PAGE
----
Unique Sports Advent Calendar – December 2: Korfball

Our second sport originates in the land of tulips and orange carrots, the Netherlands, and goes by the name of korfball. (To those wondering, ‘korf’ means basket in Dutch, so this is the other basketball.)

History

Korfball was invented by Nico Bruekhuysen, a Dutch sports teacher, in 1902. He was sent on a teaching cause to Sweden, where he discovered the game of ringboll, which was played by mixed teams, on a court divided into three zones, and throwing a ball into a ring three metres high to score.

He was inspired, and changed the rules before introducing it to his class. It was eight a side, with four males and four females, and two zones, but the biggest change was replacing the ring with a basket.

H.K.C. ALO is the oldest club that hasn’t merged, being founded in February 1906.

Korfball wasn’t an instant hit. At first, journalists refused to cover it, because (shock horror) women were competing equally with men! With bare knees and ankles! And yet it was featured as a demonstration sport at the 1920 Antwerp and 1928 Amsterdam Olympics.

In 1933, the International Korfball Association was formed, and now has 67 members. It was first played at the World Games (which is the Olympic Games with non-Olympic sports) in 1985, but the first Korfball World Championships were played in 1978.

How to Play

Get together eight people, four men and four women. Arrive on a 20x40m court, with two 3m high baskets. It can be indoor or outdoor, it doesn’t really matter.

The game has two halfs, each lasting about twenty five minutes.

The field has two zones, with four players from each team (two from each gender) in each. One zone is for attacking, the other is for defending. You can only defend a player of the same gender. After two goals, the players swap from being attackers and defenders.

You cannot block, tackle, or hold an opponent, or kick the ball. Once you do have the ball, you can’t move with it, and need to pass it to your teammates. But, and this is interesting, you can’t score if you’re being defended, so making space is crucial.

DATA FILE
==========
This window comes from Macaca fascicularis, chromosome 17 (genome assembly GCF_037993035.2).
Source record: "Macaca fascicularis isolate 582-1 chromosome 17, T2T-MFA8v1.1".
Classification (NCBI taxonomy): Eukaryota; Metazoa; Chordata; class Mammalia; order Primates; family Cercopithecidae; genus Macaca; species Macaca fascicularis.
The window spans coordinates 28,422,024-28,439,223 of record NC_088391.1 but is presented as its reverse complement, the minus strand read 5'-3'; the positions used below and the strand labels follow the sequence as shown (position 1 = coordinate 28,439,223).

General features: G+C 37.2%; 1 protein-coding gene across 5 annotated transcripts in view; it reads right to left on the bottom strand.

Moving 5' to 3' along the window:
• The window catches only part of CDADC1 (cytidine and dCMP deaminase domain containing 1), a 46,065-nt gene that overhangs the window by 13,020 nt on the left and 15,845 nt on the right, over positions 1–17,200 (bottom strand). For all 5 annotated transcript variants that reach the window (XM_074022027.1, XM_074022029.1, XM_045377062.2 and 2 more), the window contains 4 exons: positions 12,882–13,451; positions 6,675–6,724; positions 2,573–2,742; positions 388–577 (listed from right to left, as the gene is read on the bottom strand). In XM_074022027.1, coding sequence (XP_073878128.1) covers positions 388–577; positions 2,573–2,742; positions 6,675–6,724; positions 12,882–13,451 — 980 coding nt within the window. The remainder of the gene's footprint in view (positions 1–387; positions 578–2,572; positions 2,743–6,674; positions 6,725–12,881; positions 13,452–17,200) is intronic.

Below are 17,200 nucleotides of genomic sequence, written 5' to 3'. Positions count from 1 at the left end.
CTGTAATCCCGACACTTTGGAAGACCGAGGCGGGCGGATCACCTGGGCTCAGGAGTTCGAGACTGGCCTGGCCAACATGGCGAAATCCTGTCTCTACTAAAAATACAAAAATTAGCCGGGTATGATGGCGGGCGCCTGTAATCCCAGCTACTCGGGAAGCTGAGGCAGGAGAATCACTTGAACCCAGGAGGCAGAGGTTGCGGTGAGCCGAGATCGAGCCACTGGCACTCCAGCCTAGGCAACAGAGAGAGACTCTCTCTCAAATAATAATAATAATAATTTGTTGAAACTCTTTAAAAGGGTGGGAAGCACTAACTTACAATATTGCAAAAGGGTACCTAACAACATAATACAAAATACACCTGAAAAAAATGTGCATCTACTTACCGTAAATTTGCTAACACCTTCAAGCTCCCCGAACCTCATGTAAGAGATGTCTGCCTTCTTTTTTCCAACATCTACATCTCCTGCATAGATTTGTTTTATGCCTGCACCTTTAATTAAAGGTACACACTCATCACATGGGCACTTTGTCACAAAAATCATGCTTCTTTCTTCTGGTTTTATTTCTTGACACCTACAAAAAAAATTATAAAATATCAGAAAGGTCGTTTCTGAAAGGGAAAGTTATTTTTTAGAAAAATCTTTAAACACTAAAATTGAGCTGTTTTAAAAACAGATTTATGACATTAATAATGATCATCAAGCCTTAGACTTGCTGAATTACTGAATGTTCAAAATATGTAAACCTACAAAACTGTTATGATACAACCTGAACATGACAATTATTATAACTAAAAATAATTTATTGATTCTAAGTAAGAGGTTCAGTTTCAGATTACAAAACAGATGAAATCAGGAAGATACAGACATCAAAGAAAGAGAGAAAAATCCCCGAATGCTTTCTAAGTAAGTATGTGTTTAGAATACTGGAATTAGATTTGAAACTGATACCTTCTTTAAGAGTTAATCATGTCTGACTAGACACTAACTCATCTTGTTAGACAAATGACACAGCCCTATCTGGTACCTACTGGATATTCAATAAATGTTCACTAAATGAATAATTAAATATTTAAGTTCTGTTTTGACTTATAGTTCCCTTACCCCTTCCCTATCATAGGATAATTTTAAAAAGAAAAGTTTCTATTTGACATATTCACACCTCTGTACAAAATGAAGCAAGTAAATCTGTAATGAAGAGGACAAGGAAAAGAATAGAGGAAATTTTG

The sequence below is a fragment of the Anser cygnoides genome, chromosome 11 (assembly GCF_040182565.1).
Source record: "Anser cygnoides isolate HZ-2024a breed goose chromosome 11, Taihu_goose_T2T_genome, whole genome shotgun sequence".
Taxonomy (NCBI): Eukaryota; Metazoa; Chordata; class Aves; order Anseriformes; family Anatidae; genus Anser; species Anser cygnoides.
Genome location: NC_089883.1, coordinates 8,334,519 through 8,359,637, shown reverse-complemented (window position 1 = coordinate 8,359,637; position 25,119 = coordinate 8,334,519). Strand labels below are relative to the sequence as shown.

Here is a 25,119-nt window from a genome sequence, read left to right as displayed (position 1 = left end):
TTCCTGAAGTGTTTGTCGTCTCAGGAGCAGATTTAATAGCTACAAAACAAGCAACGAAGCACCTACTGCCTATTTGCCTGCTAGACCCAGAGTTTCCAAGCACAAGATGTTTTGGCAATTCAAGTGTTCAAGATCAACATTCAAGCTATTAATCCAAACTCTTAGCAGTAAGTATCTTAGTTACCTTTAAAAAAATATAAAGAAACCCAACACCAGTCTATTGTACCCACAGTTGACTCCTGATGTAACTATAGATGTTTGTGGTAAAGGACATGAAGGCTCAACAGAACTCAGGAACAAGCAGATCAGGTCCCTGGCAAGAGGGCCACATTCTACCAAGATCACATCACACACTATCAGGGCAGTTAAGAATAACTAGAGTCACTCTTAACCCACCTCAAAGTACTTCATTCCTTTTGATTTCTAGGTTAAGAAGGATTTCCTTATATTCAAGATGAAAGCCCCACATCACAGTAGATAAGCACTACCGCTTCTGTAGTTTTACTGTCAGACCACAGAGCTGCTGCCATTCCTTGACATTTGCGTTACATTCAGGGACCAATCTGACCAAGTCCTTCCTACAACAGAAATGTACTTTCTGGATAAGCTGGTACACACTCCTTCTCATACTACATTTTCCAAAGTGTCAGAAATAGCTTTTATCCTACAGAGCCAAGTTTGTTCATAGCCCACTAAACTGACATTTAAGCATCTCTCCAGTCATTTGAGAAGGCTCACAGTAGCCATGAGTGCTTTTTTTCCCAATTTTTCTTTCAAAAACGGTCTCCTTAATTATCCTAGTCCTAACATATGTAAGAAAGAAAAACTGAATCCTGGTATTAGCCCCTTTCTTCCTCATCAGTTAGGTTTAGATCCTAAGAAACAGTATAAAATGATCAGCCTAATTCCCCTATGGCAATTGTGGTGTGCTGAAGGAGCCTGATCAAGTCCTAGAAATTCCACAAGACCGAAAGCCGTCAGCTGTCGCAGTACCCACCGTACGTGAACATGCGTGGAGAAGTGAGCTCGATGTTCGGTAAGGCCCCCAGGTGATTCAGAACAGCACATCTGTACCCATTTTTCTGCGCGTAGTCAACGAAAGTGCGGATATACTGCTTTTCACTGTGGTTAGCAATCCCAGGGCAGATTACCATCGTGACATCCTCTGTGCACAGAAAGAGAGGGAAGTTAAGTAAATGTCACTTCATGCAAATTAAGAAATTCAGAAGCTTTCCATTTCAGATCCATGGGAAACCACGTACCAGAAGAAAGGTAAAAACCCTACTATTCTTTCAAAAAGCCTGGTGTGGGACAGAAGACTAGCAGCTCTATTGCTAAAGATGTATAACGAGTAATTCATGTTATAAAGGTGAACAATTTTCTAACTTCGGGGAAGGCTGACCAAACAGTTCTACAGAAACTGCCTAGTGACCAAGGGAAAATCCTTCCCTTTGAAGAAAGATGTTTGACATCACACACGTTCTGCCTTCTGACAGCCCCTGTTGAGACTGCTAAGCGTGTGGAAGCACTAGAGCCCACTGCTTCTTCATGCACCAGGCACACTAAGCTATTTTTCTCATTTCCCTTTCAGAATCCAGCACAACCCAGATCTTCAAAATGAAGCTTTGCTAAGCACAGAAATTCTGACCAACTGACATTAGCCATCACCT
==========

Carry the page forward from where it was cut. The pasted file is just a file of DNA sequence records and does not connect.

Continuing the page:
Who’s on Top?

Out of the eighteen World Games and World Championship tournaments, seventeen of them have ended with the Netherlands defeating Belgium in the final. The exception was the 1991 World Championships…which was Belgium defeating the Netherlands.

The latest tournament, the 2015 World Championships, was held in Belgium.

2015 Korfball World Championships Results

  1. Netherlands
  2. Belgium
  3. Chinese Taipei
  4. England
  5. Catalonia
  6. Germany
  7. Russia
  8. China
  9. Czech Republic
  10. Portugal
  11. Australia
  12. Hong Kong
  13. Hungary
  14. Poland
  15. South Africa
  16. Brazil

The next main tournament, at the 2017 World Games, will be held in Wrocław, Poland, in July 2017.

Australia

We Aussies have a Korfball team, who, from what I can gather, are called the Skippys. Their website, here, illustrates news and events for the team, which appears to be heavily South Australian. Our team is regularly a contender at the Asia-Oceania Championships, which we won in 2004. Usually, we’re in the seventh to tenth range at the World Championships, but we came fourth in 1995. However, we did qualify for the 2017 World Games off the back of our ‘success’ in 2015.

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